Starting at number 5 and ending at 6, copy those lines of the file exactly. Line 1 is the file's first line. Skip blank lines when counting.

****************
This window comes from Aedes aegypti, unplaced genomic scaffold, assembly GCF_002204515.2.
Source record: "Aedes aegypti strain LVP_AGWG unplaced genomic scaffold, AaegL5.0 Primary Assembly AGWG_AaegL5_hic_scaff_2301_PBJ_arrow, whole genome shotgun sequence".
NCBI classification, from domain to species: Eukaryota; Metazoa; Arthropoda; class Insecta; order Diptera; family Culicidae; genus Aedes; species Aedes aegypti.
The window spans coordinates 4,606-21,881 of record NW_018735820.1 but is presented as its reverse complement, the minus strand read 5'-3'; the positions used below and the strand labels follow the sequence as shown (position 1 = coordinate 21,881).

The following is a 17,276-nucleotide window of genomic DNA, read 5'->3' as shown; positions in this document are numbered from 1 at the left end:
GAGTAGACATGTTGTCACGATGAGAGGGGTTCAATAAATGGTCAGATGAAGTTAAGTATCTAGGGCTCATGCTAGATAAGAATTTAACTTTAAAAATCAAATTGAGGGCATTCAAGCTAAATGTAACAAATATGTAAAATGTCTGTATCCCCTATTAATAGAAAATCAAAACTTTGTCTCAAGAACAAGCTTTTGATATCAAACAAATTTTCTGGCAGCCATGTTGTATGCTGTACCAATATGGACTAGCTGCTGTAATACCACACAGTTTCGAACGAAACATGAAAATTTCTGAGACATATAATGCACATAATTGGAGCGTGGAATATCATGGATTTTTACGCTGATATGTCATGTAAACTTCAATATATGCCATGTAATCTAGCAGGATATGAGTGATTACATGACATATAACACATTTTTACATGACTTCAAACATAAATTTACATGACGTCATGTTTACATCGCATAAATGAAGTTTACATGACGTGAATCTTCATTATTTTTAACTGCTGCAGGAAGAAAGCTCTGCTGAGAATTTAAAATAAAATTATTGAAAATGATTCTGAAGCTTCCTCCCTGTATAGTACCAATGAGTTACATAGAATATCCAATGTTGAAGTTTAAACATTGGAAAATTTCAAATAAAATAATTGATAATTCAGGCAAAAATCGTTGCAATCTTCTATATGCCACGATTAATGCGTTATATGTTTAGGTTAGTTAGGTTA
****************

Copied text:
The following is a 17,276-nucleotide window of genomic DNA, read 5'->3' as shown; positions in this document are numbered from 1 at the left end:
GAGTAGACATGTTGTCACGATGAGAGGGGTTCAATAAATGGTCAGATGAAGTTAAGTATCTAGGGCTCATGCTAGATAAGAATTTAACTTTAAAAATCAAATTGAGGGCATTCAAGCTAAATGTAACAAATATGTAAAATGTCTGTATCCCCTATTAATAGAAAATCAAAACTTTGTCTCAAGAACAAGCTTTTGATATCAAACAAATTTTCTGGCAGCCATGTTGTATGCTGTACCAATATGGACTAGCTGCTGTAATACCACACAGTTTCGAACGAAACATGAAAATTTCTGAGACATATAATGCACATAATTGGAGCGTGGAATATCATGGATTTTTACGCTGATATGTCATGTAAACTTCAATATATGCCATGTAATCTAGCAGGATATGAGTGATTACATGACATATAACACATTTTTACATGACTTCAAACATAAATTTACATGACGTCATGTTTACATCGCATAAATGAAGTTTACATGACGTGAATCTTCATTATTTTTAACTGCTGCAGGAAGAAAGCTCTGCTGAGAATTTAAAATAAAATTATTGAAAATGATTCTGAAGCTTCCTCCCTGTATAGTACCAATGAGTTACATAGAATATCCAATGTTGAAGTTTAAACATTGGAAAATTTCAAATAAAATAATTGATAATTCAGGCAAAAATCGTTGCAATCTTCTATATGCCACGATTAATGCGTTATATGTTTAGGTTAGTTAGGTTA